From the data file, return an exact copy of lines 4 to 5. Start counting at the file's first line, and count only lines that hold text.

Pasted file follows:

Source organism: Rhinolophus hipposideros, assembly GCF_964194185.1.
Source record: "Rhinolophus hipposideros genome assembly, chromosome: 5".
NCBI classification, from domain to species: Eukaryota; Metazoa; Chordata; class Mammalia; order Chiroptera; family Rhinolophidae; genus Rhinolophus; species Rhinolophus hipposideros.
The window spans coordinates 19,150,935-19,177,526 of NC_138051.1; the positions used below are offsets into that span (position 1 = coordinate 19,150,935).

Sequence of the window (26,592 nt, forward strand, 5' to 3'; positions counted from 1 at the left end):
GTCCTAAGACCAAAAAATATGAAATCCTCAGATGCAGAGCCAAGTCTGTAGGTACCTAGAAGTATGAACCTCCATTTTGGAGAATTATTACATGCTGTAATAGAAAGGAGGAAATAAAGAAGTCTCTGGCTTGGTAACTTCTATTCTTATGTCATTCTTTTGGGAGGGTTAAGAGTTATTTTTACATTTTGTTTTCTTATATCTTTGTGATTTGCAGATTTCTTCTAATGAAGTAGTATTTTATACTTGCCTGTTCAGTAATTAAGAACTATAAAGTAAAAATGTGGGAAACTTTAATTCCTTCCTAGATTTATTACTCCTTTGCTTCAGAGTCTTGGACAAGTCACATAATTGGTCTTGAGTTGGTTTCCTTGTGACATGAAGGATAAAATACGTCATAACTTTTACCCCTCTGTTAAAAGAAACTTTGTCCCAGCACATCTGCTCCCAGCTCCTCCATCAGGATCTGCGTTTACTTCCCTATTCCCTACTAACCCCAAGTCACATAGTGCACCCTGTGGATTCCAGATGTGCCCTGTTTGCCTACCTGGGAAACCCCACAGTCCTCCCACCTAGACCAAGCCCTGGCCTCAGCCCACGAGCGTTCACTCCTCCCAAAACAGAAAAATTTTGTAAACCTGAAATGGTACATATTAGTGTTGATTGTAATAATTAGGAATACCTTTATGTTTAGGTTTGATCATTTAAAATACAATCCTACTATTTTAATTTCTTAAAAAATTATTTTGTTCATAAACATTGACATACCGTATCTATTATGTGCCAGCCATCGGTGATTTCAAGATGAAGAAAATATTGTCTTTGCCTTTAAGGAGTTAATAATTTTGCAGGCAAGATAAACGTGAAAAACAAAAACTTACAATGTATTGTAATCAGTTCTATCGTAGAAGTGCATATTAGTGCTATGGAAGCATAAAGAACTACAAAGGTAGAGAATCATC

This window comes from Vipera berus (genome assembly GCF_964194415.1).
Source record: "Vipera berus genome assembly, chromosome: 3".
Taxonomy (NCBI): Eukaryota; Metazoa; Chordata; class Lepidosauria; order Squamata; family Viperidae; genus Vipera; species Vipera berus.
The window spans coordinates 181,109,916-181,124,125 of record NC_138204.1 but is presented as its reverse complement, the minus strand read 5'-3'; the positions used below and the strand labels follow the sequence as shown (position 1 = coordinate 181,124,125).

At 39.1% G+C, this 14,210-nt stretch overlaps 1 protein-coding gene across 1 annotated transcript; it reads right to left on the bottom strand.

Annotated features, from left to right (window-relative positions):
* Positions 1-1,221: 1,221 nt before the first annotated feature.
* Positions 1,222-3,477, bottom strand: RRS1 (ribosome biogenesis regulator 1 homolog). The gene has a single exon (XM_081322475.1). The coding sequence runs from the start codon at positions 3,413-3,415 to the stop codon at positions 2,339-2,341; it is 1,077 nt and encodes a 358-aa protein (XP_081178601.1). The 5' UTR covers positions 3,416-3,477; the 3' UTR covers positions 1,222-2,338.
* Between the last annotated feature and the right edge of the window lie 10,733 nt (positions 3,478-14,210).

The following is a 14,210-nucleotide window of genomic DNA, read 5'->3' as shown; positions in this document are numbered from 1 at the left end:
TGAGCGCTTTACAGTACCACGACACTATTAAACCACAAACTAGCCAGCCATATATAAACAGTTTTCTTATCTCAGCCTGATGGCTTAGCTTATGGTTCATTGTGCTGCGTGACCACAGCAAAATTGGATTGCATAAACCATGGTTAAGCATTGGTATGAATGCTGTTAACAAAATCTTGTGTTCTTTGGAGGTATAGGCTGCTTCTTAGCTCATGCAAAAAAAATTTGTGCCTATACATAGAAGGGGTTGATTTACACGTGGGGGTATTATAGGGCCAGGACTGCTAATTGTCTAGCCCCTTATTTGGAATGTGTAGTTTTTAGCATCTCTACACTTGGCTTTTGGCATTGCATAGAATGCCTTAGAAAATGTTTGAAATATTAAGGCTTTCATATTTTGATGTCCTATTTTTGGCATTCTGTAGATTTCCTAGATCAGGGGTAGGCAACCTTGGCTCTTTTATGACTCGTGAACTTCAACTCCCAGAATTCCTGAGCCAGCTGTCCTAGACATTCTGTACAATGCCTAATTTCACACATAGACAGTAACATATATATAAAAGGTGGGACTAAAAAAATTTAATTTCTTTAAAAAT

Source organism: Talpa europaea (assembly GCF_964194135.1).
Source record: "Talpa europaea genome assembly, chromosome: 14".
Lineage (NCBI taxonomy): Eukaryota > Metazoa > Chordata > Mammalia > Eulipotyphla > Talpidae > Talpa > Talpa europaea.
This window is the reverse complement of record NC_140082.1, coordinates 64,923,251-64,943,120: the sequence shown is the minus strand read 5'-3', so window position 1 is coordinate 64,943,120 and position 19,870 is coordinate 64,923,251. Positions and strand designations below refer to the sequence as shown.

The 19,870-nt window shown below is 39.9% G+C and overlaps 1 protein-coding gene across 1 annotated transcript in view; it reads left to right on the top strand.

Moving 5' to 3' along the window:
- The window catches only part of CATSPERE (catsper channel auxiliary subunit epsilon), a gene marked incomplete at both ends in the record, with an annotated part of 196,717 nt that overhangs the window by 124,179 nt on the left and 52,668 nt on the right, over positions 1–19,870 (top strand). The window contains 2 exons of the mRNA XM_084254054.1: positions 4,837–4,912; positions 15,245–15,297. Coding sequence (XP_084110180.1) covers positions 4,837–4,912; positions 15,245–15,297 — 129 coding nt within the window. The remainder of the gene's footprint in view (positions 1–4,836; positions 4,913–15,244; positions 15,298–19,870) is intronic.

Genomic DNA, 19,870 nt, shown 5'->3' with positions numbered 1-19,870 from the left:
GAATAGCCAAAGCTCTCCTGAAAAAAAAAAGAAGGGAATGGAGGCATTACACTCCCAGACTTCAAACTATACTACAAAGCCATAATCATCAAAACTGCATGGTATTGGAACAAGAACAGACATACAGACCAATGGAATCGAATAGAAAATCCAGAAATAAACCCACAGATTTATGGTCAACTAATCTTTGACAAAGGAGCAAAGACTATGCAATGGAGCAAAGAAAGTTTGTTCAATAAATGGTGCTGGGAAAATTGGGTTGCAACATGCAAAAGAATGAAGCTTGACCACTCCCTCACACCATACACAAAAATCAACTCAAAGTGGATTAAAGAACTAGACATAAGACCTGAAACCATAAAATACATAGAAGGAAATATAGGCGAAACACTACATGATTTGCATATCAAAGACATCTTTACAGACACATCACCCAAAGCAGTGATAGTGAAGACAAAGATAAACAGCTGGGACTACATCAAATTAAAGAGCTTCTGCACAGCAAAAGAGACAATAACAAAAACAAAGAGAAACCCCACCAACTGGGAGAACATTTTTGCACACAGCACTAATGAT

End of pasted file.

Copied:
The window spans coordinates 19,150,935-19,177,526 of NC_138051.1; the positions used below are offsets into that span (position 1 = coordinate 19,150,935).

Sequence of the window (26,592 nt, forward strand, 5' to 3'; positions counted from 1 at the left end):